Wednesday, April 18, 2012

Locally-grown Foods: What's in Season

There are many reasons to eat locally-grown foods, whether they’re grown by you or a by local farmer.

1. They’re fresher than foods shipped from thousands of miles away. 

Not only do they taste better, but they last longer too.

2. You avoid becoming bored with your eating routine.

Eating seasonal foods means that we rotate the foods that we eat, so everything is “new” again when the seasons change.

3. You support Western New York.

By purchasing foods that are produced locally, you help to support Western New York’s famers and green land. You also support our economy, because the money you spend stays close to home.

4. You get to know the people around you.
You develop connections with farmers, vendors, gardeners, and more, giving you a sense of community that's missing at a grocery store chain.

Growing Vegetables and Produce

So how you get started in growing a tomato or getting locally-grown produce?

Registered Dietitian Deborah Richter recommends starting simple. "Try a patio tomato or pots with spring greens like spinach or Swiss chard. If there is room, green beans are an easy vegetable to grow. They can even grow on bean poles if space is limited."

For information about starting a garden, contact the Erie County Cooperative Extension at (716) 652-5400 or click here to visit their website.

Local Farmer’s Markets

Local farmers markets will be opening over the next few weeks. Look for one in your community:
  • The Downtown Country Market on Buffalo’s Main Street is held on Tuesday and Thursdays from 8 a.m. to 2:30 p.m., starting May 17, 2012 through October 25, 2012.
  • The Elmwood-Bidwell Farmers Market is a producer-only market (all vendors grow or produce what they sell) that starts mid-May on Saturdays 8 a.m. to 1 p.m.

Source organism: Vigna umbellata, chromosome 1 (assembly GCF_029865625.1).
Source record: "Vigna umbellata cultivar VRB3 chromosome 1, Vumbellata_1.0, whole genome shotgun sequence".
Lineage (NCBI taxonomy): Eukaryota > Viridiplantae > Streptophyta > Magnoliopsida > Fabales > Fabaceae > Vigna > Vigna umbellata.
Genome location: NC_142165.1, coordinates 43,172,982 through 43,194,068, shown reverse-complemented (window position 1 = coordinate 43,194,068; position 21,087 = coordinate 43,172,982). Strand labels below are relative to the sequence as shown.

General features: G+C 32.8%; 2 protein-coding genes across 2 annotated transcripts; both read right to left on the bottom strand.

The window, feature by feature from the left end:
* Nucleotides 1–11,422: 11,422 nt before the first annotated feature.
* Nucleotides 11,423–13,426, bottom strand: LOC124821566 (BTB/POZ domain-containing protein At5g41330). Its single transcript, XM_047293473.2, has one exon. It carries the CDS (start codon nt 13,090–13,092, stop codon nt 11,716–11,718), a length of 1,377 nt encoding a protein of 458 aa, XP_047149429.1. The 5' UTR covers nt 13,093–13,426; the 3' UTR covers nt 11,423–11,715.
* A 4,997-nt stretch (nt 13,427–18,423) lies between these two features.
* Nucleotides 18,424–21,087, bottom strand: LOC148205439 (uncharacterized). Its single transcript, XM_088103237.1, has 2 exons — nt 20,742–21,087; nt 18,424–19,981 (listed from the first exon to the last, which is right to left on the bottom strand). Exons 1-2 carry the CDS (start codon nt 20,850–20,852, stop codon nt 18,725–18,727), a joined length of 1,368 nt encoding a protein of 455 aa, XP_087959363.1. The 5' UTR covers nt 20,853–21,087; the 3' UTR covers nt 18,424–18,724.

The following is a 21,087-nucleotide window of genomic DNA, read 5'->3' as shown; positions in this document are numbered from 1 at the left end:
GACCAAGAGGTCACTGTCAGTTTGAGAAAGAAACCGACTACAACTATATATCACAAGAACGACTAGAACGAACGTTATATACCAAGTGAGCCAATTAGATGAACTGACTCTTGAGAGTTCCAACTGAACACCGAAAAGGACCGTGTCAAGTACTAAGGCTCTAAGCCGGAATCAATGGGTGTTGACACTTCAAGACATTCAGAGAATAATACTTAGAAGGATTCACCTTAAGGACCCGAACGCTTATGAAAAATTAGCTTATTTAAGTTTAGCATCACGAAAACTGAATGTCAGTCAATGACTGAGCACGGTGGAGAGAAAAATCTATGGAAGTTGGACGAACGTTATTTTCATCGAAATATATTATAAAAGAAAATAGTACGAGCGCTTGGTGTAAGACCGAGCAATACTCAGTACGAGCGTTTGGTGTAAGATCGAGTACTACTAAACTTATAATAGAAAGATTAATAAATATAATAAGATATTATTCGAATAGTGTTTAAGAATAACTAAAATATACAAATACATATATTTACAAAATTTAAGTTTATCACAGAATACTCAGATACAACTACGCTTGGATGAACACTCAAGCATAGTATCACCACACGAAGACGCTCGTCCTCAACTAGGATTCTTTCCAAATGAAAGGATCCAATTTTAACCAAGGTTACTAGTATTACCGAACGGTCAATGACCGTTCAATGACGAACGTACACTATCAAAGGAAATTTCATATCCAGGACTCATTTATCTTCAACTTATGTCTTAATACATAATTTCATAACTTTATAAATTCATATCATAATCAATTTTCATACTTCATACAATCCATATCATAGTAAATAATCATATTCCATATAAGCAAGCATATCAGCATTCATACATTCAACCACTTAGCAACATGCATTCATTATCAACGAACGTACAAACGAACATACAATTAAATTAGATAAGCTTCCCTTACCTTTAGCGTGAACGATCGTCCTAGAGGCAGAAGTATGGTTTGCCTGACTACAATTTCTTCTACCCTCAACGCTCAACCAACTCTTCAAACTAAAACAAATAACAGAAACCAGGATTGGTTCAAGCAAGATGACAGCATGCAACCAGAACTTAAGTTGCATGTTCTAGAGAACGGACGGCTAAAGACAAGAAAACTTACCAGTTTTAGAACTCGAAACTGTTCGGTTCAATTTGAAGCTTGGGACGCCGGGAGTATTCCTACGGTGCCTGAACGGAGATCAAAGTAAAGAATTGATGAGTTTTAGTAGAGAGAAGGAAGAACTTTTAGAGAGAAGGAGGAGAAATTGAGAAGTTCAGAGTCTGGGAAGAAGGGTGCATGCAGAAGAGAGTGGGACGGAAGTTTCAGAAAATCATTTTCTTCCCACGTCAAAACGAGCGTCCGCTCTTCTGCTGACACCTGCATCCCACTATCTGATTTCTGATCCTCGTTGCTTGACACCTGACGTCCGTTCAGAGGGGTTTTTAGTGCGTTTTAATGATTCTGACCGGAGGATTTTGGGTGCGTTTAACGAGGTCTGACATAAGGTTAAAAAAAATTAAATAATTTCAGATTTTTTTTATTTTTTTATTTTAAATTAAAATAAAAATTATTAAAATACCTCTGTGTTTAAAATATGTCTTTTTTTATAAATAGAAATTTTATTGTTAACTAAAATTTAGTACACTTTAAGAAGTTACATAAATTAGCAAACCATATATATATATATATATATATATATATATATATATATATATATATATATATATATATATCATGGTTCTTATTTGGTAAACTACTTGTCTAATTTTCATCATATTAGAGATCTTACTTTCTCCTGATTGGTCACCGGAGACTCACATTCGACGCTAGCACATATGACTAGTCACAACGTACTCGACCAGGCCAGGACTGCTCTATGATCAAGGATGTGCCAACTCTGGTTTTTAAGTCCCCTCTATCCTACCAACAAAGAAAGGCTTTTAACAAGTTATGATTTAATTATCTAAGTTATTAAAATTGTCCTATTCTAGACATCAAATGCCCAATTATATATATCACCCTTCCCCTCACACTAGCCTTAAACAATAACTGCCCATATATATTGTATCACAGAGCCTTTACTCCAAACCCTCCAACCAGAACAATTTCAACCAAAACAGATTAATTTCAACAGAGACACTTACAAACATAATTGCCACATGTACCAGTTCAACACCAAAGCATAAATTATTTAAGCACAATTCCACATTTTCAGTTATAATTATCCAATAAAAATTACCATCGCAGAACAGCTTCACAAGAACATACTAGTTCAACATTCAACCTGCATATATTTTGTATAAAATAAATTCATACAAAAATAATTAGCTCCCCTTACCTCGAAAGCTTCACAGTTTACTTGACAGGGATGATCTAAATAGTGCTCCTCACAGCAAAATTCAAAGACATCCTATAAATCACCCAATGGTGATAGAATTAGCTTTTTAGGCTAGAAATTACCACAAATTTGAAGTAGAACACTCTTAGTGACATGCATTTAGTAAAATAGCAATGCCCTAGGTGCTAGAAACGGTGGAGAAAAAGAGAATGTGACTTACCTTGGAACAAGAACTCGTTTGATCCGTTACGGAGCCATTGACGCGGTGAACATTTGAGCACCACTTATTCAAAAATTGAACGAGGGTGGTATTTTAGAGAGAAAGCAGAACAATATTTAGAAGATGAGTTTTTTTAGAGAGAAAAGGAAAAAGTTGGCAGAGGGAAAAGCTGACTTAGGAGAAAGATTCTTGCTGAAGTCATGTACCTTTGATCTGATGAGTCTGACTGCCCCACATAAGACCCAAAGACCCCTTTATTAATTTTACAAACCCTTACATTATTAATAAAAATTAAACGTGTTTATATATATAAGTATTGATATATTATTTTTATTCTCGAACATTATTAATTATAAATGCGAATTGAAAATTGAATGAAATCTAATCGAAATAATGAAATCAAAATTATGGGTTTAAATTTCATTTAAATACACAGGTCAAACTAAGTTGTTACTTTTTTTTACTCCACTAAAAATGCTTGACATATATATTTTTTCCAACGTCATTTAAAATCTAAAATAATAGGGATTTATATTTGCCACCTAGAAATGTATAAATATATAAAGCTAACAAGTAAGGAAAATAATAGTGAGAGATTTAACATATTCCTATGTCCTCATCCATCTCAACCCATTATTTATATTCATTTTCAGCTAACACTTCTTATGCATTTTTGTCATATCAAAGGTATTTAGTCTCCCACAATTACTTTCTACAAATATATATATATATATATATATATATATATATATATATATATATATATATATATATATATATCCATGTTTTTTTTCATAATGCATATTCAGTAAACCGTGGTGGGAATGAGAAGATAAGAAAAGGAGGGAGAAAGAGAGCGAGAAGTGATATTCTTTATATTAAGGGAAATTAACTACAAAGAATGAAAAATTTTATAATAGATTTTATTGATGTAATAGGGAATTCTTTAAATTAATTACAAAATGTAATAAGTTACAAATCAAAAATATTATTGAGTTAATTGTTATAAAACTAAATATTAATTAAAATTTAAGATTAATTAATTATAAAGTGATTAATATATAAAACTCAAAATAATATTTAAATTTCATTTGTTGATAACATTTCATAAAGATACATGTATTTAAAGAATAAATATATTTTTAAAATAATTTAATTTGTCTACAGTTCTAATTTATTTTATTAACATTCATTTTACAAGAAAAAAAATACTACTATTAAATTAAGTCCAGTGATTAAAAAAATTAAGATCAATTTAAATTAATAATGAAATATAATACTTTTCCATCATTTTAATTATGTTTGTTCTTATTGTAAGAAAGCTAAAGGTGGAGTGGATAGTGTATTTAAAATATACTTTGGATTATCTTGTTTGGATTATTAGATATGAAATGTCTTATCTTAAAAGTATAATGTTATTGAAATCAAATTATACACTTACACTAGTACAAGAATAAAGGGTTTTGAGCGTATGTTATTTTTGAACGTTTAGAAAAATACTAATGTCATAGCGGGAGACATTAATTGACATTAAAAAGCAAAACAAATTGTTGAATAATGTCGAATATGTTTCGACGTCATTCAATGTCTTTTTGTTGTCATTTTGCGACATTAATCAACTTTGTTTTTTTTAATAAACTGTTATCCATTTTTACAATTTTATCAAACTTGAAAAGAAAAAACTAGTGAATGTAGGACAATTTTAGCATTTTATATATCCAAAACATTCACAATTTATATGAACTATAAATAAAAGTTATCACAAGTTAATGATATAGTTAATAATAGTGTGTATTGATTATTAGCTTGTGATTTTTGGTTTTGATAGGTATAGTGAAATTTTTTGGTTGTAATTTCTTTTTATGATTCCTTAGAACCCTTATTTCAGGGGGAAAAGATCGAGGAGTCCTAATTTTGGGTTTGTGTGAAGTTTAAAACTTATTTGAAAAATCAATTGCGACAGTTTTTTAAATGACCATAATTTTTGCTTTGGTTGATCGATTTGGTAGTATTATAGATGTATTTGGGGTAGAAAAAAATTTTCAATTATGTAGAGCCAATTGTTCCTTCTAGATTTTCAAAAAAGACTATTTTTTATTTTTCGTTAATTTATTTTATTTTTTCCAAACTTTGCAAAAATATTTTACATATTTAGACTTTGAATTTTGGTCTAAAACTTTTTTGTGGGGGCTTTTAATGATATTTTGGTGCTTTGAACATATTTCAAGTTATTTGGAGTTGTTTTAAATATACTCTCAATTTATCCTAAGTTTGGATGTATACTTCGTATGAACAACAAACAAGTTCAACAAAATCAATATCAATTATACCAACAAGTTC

• The Broadway Market (999 Broadway ) is an indoor market that operates year-round from 8 a.m. to 5 p.m., Monday – Saturdays.
  • The Clinton-Bailey Farmer’s Market on Clinton Street is open year-round. In April, the market is open on Saturdays from 6 a.m. to 1 p.m. Summer hours begin on May 1st and are 7 a.m. to 6 p.m., Sunday through Friday, and 6 a.m. to 6 p.m. on Saturdays.
Most communities have farmers markets, most of them starting in the beginning of May and going through the local growing season of October or November.These include:
  • Alden
  • Clarence
  • East Aurora
  • Kenmore
  • Lancaster 
  • Springville
  • University of Buffalo, South Campus
  • Williamsville

"If you live in an area with a farmers market, plan to walk or bike ride to the market and get even a greater health benefit," Deborah says.

Seasonal Produce

Produce is of better quality and taste when purchased in season. Produce grown in Western New York this season are included in the image below.

Although the following items aren't produced in Western New York in spring, they're currently in season and you'll find them at your local grocery store.

  • Apricots
  • Artichokes
  • Belgian Endive
  • Butter Lettuce
  • Chayote Squash
  • Cherimoya
  • Chives
  • Collard Greens
  • English Peas
  • Fava Beans
  • Fennel
  • Green Beans
  • Honeydew

  • Limes
  • Lychee
  • Mango
  • Mushrooms
  • Mustard Greens
  • Oranges
  • Pea Pods
  • Pineapple
  • Snow Peas
  • Spring Baby Lettuce
  • Sugar Snap Peas
  • Vidalia Onions
  • Watercress

Some of these names might be new to you, and as you explore them, you might find a new favorite food. "Enjoy some new produce and be pleasantly surprised at the variety of tastes and flavors," Deborah recommends.

Deborah Richter is a registered dietitian at Sisters of Charity Hospital, St. Joseph Campus in Cheektowaga and is a certified diabetes educator. She teaches diabetes education classes and provides outpatient nutrition counseling. She has helped her clients to lose weight, reduce their blood pressure and feel better about themselves through healthy eating choices.

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